Requests for business trips, task completion, internal communication, and other requests for financial management or attendance. We often require employees to use a relatively large number of different software programs and solutions. And of course, we want them to sync them across all the devices they use. Or so people in the company think it. Therefore, it is pertinent to identify which applications are really a necessity and which can further serve. To do this, it is a good idea to select the application that requires a lot of attention and fast sync, so it is not enough to have it on your desktop on your work computer, but we also need it on your phone or other smart devices. For example, when we are working outside the office. The fewer of them, the less attention the worker will be distracted from the various technological gadgets – computer, laptop, tablet and phone. This is closely related to setting notifications – not all of them definitely need to notify employees of all changes in real time, especially on the phone. For some, it’s definitely enough for them to receive an email of information one or more times a day with the changes and news made (ideally during business hours).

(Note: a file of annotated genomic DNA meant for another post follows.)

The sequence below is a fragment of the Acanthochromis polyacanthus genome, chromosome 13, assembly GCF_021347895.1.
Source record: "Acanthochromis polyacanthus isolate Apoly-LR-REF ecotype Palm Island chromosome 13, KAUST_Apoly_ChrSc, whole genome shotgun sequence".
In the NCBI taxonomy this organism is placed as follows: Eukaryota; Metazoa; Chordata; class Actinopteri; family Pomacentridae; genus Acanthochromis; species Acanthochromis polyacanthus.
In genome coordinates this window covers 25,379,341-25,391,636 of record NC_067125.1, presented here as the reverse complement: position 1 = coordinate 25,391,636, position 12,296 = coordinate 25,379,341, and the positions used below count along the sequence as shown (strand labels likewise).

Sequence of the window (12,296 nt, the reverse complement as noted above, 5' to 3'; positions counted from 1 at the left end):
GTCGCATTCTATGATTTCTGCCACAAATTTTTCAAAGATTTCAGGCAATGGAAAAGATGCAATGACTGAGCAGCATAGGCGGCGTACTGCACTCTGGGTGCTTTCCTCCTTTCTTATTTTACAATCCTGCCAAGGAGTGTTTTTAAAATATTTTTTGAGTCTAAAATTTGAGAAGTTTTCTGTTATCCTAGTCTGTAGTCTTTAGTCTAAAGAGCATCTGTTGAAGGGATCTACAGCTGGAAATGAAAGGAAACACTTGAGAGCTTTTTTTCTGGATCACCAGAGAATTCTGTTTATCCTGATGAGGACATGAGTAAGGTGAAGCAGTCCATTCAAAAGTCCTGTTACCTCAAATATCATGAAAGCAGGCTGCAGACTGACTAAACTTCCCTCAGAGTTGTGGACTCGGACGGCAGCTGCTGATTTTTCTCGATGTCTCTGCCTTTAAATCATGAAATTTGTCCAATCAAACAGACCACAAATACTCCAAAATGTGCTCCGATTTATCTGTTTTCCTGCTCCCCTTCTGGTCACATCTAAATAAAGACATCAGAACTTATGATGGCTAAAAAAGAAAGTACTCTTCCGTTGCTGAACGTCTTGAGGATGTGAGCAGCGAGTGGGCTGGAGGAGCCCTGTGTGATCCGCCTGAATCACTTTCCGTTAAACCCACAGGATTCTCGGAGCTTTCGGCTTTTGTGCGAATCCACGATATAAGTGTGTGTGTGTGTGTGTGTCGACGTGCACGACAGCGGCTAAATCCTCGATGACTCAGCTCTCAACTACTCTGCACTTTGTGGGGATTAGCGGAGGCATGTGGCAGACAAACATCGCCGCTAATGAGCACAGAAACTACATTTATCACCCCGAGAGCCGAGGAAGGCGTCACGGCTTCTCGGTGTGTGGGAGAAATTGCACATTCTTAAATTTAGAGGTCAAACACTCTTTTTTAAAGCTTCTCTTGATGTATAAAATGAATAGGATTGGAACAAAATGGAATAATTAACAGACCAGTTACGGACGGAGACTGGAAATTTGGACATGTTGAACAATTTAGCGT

3. There is no “policy” regarding mobile phone use